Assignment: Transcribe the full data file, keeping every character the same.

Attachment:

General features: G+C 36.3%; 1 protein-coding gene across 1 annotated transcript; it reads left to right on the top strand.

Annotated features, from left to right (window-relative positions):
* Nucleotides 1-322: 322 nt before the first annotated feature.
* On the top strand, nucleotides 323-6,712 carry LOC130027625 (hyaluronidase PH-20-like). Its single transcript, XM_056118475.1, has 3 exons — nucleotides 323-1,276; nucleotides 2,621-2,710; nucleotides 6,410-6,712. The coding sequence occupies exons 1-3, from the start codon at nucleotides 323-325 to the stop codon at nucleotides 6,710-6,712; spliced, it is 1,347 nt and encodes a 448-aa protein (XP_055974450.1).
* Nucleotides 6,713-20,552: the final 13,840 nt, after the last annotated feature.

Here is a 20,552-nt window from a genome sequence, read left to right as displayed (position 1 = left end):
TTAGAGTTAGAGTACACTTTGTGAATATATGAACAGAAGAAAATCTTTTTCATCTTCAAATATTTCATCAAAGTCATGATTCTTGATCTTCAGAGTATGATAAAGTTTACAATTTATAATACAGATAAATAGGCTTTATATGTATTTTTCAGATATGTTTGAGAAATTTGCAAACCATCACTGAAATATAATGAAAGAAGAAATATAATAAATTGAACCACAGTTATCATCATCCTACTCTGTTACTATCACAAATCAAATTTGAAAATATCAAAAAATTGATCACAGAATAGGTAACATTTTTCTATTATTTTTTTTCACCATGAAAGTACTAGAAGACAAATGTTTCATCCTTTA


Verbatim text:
General features: G+C 36.3%; 1 protein-coding gene across 1 annotated transcript; it reads left to right on the top strand.

Annotated features, from left to right (window-relative positions):
* Nucleotides 1-322: 322 nt before the first annotated feature.
* On the top strand, nucleotides 323-6,712 carry LOC130027625 (hyaluronidase PH-20-like). Its single transcript, XM_056118475.1, has 3 exons — nucleotides 323-1,276; nucleotides 2,621-2,710; nucleotides 6,410-6,712. The coding sequence occupies exons 1-3, from the start codon at nucleotides 323-325 to the stop codon at nucleotides 6,710-6,712; spliced, it is 1,347 nt and encodes a 448-aa protein (XP_055974450.1).
* Nucleotides 6,713-20,552: the final 13,840 nt, after the last annotated feature.

Here is a 20,552-nt window from a genome sequence, read left to right as displayed (position 1 = left end):
TTAGAGTTAGAGTACACTTTGTGAATATATGAACAGAAGAAAATCTTTTTCATCTTCAAATATTTCATCAAAGTCATGATTCTTGATCTTCAGAGTATGATAAAGTTTACAATTTATAATACAGATAAATAGGCTTTATATGTATTTTTCAGATATGTTTGAGAAATTTGCAAACCATCACTGAAATATAATGAAAGAAGAAATATAATAAATTGAACCACAGTTATCATCATCCTACTCTGTTACTATCACAAATCAAATTTGAAAATATCAAAAAATTGATCACAGAATAGGTAACATTTTTCTATTATTTTTTTTCACCATGAAAGTACTAGAAGACAAATGTTTCATCCTTTA